OSLO Oct 9 Tesla Motor Inc.'s
all-electric Model S became the top-selling car in Norway last
month, with drivers in the country of 5 million people paying a
premium to buy the award-winning luxury car second-hand to avoid
having to wait five months for a new one, dealers said on
The high performance Tesla S, which went on sale in Europe
in August, had a market share in Norway of 5.1 percent last
month, pushing the conventionally-powered Volkswagen
Golf into second place with 4.6 percent, according to the latest
With a claimed top speed of 125 miles per hour and
acceleration of 0-60 miles per hour in 5.4 seconds and a range
of around 300 miles that far outstrips other all-electric cars,
the Model S is already a best seller in the United States, with
an estimated 14,300 sales made there so far this year.
Some drivers in Norway are now willing to pay as much as
$20,000 extra to get the new Model S from existing owners.
"There has been an enormous demand for this car, and it
doesn't seem to stop. We have a lot of customers on the waiting
list right now," said Joar Tenfjord, the head of Tesla's
dealership in Bergen, Norway's second largest city.
Electric cars have been especially popular in Norway because
of generous subsidies, free parking, government-provided
re-charging stations, the right to use express lanes on highways
and exemptions from tolls.
"You get great value for your money with the Model S in
Norway," Tenfjord said. "It is a spacious car ... and it is also
A new Tesla Model S costs $110,000-$117,000 in Norway's
notoriously expensive car market, well above the $70,000 it
costs in the United States, but existing owners willing to part
with their car could get $130,000 for them, Tenfjord said.
Currently only 12 of the new Teslas are available on
Finn.no, Norway's top classified website with asking prices of
up to $130,000.
"I have noticed that some people make a very nice profit on
these cars," Tenfjord said. "The demand is extreme."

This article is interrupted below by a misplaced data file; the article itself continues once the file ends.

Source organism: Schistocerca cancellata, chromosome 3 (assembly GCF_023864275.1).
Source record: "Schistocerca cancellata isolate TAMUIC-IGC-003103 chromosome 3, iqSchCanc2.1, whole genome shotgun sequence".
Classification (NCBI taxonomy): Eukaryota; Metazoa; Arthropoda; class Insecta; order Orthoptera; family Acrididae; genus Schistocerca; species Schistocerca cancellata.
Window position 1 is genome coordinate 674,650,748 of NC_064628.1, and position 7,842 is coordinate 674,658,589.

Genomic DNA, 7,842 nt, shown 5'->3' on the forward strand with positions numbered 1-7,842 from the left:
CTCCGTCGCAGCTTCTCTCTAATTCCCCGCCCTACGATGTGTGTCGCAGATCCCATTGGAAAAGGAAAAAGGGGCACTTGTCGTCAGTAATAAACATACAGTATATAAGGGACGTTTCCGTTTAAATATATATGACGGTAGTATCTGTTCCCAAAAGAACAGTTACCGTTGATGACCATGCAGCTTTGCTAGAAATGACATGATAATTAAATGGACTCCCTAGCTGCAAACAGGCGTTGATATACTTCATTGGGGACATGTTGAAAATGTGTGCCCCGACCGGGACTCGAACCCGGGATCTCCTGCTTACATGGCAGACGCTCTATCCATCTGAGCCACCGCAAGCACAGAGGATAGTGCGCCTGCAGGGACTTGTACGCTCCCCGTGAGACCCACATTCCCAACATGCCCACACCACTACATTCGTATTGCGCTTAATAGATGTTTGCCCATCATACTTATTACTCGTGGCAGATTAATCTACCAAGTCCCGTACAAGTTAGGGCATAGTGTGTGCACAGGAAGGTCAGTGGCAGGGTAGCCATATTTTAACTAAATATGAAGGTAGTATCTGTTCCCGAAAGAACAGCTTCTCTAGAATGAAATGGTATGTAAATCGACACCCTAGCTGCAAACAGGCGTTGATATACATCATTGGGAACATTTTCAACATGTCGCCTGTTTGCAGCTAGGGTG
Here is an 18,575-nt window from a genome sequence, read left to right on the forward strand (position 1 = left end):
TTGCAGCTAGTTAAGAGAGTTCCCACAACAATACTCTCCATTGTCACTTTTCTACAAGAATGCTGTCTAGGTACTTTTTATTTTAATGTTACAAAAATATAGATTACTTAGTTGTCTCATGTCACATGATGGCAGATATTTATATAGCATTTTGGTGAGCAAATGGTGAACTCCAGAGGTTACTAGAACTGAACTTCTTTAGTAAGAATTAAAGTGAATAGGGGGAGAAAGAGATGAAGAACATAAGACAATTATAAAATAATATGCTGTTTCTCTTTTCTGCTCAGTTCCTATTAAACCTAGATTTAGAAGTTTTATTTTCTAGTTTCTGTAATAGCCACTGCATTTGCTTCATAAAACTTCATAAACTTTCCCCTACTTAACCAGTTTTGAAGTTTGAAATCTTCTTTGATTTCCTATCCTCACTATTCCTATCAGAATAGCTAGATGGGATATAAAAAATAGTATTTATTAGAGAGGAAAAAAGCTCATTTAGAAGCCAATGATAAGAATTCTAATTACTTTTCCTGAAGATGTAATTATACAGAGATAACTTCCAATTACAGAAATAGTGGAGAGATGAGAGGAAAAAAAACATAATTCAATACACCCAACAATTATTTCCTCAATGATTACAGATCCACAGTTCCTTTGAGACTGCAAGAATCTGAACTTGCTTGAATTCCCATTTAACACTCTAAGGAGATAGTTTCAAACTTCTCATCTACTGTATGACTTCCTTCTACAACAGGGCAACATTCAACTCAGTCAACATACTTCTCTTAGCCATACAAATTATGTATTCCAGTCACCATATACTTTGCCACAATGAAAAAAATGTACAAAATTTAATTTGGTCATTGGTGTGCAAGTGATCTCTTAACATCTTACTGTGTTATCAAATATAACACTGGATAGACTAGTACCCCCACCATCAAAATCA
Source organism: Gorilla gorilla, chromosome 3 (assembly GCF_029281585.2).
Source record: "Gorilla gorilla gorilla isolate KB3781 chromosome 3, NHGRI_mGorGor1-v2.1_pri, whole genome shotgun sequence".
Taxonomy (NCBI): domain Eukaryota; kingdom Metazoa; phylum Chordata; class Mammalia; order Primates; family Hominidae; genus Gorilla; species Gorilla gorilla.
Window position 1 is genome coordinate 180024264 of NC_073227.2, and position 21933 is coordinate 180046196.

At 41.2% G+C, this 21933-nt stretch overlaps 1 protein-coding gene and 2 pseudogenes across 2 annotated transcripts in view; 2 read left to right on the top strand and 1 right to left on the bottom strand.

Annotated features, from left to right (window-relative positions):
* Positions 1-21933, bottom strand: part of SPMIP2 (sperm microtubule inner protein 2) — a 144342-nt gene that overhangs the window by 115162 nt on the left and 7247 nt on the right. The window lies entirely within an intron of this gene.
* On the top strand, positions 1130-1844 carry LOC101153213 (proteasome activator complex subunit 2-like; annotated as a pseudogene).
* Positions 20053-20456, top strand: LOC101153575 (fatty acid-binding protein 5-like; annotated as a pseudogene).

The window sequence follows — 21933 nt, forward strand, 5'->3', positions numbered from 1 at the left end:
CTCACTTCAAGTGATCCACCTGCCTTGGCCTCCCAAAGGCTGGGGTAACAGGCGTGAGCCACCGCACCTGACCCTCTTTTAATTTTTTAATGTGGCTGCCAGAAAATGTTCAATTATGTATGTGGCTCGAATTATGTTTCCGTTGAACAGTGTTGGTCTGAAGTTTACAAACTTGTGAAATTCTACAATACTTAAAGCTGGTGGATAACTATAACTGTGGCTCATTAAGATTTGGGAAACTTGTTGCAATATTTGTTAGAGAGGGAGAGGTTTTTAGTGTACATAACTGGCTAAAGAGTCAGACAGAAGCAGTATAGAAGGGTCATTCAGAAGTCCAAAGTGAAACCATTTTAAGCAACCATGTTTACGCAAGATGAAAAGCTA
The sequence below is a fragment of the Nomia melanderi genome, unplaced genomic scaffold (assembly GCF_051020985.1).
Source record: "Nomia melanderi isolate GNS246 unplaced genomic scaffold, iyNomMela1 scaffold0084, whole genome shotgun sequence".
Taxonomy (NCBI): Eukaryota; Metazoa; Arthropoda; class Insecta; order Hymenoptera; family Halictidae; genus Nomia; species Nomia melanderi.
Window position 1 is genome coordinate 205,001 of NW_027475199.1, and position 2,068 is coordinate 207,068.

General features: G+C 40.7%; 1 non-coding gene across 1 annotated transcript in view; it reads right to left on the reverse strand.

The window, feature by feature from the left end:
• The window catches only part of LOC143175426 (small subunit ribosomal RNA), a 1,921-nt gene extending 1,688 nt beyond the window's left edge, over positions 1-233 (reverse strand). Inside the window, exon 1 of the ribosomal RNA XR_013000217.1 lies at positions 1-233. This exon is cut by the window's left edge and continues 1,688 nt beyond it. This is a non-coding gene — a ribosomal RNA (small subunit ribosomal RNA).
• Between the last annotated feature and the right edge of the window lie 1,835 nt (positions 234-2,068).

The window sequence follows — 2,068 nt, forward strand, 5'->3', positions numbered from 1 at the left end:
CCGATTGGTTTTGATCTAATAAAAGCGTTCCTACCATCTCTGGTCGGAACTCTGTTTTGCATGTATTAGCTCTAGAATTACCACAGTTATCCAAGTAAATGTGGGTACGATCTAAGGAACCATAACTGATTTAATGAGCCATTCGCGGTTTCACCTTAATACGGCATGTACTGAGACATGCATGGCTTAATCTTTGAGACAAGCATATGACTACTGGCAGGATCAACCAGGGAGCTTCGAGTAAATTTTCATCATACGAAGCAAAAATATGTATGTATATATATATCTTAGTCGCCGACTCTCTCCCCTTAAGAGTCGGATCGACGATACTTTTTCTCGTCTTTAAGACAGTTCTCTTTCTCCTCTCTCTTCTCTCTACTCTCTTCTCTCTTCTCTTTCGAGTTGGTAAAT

One of those secondhand buyers, 27-years-old financial
consultant Anders Langset, said a regular car with similar
performance and engine size could have cost him up to 2 million
crowns ($330,000) because of the punitive taxes Norway's
government levies on cars with big, gas-guzzling engines.
"I paid more for a second-hand car than I would have paid if
I bought it when it was new, but the demand is so high that I am
sure I would get my money back and then some if I sold it again
today", Langset told Reuters.
"I made a bet with my brother and father about who could get
the car first, so I really enjoyed beating them," he said.
A BMW Series 5 sells in the $100,000-$115,000
range in Norway, below the Model S, but its internal combustion
engine is less powerful. Cars with conventional engines of
similar power would typically retail for $200,000 and above as
taxes are levied on engine size and some car makers actually
sell their vehicles with smaller engines in Norway than the rest
of Europe to keep them affordable.
Meanwhile no immediate effect has been seen on Norwegian
demand for the Model S after last week's video emerged showing a
Model S on fire after an accident near Seattle, which slightly
dented this year's meteoric rise in Tesla's share price.
"We have had some questions from customers but it appears to
have been a one-off and it has in no way reduced demand,"
Tesla said the fire stemmed from a "highly uncommon
occurrence" after the car was driven over a "large, oddly shaped
metal object" which punched a hole through the quarter-inch
armour plate protecting the lithium-ion battery pack, and that
had it been a gasoline-powered car "the result could have been